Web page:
Brazil’s unemployment rate is falling at a very slow pace, according to data published by the Brazilian Institute of Geography and Statistics. The stats, with the mobile average of the last three months, show that since 2016, overall unemployment in the country hasn’t dropped below 12 percent of the workforce, or about one in eight.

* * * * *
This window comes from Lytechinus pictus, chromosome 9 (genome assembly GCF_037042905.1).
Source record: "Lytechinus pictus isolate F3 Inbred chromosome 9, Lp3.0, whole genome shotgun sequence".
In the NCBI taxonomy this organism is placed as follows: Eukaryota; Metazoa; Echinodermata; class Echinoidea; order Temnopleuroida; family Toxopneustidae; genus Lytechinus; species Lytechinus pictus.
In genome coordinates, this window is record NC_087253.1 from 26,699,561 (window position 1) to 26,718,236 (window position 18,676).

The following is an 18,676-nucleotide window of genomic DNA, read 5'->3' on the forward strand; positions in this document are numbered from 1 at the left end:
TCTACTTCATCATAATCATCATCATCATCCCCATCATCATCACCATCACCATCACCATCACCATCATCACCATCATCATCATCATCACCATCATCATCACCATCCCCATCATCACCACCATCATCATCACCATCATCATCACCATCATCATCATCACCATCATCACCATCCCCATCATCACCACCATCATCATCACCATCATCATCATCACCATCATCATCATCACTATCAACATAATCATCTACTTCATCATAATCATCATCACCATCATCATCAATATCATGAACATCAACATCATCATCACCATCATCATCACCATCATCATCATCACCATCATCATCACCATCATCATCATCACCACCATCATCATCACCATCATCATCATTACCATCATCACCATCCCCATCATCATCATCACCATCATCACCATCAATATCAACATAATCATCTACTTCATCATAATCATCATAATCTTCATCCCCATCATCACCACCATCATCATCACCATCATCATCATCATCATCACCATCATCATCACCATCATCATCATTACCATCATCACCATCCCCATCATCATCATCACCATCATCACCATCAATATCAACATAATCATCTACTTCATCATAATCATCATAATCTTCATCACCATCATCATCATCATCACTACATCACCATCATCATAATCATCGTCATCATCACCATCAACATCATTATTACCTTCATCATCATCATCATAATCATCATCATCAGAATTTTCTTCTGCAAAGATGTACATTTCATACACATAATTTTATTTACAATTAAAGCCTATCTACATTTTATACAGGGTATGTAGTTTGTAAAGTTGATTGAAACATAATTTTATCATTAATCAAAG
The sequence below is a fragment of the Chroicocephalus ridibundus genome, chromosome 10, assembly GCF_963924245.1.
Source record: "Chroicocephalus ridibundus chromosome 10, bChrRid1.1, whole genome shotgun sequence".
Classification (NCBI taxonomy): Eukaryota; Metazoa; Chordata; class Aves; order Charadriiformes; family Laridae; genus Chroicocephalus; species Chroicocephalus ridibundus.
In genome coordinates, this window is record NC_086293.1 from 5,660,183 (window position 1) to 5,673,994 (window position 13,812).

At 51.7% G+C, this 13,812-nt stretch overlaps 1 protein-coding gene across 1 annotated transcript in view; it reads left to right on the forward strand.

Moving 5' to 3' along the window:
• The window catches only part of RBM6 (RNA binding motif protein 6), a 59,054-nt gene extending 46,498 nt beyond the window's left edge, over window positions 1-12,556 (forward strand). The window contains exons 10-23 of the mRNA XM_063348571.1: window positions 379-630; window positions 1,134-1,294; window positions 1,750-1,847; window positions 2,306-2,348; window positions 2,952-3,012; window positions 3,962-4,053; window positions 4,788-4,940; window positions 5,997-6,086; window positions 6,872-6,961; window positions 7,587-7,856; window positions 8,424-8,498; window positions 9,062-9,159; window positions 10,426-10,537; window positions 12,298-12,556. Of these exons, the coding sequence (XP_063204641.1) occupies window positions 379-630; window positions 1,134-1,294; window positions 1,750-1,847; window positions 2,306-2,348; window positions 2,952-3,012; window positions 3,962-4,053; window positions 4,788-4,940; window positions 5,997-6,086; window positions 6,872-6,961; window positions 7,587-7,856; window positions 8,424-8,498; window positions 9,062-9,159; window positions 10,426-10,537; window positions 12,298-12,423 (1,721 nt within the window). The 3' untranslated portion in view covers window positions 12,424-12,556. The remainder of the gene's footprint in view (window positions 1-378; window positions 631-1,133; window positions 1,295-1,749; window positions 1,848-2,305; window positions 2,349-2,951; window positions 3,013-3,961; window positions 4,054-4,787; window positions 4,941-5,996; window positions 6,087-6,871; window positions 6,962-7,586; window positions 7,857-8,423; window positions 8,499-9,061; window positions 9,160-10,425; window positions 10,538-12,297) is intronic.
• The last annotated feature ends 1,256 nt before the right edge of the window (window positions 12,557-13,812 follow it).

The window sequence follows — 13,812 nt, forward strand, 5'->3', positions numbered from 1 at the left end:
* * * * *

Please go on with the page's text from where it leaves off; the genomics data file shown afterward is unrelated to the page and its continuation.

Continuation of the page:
brazil unemployment


Of course, the numbers vary a lot according to the characteristics of the population. Every quarter, the official statistics agency publishes more granular data which allows us to see that.